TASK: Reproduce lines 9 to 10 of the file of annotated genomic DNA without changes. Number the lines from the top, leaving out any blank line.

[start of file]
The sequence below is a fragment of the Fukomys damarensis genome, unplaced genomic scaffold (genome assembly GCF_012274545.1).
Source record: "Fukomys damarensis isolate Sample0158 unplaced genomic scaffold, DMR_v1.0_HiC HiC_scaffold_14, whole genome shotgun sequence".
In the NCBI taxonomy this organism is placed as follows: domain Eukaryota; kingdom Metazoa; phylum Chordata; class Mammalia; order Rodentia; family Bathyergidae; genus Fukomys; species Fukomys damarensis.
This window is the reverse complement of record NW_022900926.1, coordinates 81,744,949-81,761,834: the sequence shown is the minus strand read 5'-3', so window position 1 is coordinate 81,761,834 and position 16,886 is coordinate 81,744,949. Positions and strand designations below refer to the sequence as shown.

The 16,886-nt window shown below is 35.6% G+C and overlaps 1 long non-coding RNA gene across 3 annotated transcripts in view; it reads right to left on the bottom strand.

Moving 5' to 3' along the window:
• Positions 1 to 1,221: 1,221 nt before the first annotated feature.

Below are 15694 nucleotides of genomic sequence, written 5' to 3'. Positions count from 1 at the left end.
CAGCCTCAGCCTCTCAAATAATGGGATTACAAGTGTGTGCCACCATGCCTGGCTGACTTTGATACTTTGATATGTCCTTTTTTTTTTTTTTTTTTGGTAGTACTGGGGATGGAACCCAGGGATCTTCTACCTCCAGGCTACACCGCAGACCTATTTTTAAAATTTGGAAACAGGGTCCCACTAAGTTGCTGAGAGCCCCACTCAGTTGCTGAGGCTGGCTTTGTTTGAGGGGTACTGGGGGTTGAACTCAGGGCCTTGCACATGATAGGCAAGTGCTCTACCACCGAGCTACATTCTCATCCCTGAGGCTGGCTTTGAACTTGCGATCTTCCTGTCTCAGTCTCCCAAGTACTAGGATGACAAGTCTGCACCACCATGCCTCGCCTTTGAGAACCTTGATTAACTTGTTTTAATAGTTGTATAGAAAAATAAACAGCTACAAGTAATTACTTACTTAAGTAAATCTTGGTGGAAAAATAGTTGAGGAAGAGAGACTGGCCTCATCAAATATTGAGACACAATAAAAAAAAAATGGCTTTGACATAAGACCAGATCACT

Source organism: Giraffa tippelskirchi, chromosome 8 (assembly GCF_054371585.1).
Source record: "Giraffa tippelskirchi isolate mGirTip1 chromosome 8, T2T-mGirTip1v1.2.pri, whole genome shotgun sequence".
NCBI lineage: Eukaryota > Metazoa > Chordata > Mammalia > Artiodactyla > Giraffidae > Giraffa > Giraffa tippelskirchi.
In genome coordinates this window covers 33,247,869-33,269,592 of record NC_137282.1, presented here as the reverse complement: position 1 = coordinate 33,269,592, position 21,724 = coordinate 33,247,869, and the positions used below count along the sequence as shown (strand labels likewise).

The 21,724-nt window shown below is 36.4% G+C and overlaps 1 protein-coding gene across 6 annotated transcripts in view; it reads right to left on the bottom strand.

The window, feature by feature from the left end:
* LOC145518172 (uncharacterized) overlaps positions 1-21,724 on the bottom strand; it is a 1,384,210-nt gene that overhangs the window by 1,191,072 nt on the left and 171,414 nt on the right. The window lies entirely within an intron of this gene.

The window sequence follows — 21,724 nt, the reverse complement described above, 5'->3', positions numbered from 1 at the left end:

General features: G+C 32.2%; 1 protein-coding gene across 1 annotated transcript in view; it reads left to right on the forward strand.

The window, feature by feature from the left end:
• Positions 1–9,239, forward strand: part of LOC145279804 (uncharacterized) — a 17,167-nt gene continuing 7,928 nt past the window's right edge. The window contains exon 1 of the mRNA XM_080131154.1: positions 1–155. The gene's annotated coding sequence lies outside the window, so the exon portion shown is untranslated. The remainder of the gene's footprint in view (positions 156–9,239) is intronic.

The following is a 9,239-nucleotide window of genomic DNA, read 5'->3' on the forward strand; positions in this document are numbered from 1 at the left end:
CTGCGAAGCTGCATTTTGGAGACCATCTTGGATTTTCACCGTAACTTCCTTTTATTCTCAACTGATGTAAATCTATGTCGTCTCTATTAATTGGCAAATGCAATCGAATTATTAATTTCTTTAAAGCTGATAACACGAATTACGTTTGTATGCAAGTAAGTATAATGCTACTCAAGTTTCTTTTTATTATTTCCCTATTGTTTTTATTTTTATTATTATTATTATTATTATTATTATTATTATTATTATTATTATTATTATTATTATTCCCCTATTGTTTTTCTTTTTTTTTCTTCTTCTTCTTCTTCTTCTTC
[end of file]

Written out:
CAGCCTCAGCCTCTCAAATAATGGGATTACAAGTGTGTGCCACCATGCCTGGCTGACTTTGATACTTTGATATGTCCTTTTTTTTTTTTTTTTTTGGTAGTACTGGGGATGGAACCCAGGGATCTTCTACCTCCAGGCTACACCGCAGACCTATTTTTAAAATTTGGAAACAGGGTCCCACTAAGTTGCTGAGAGCCCCACTCAGTTGCTGAGGCTGGCTTTGTTTGAGGGGTACTGGGGGTTGAACTCAGGGCCTTGCACATGATAGGCAAGTGCTCTACCACCGAGCTACATTCTCATCCCTGAGGCTGGCTTTGAACTTGCGATCTTCCTGTCTCAGTCTCCCAAGTACTAGGATGACAAGTCTGCACCACCATGCCTCGCCTTTGAGAACCTTGATTAACTTGTTTTAATAGTTGTATAGAAAAATAAACAGCTACAAGTAATTACTTACTTAAGTAAATCTTGGTGGAAAAATAGTTGAGGAAGAGAGACTGGCCTCATCAAATATTGAGACACAATAAAAAAAAAATGGCTTTGACATAAGACCAGATCACT

Source organism: Giraffa tippelskirchi, chromosome 8 (assembly GCF_054371585.1).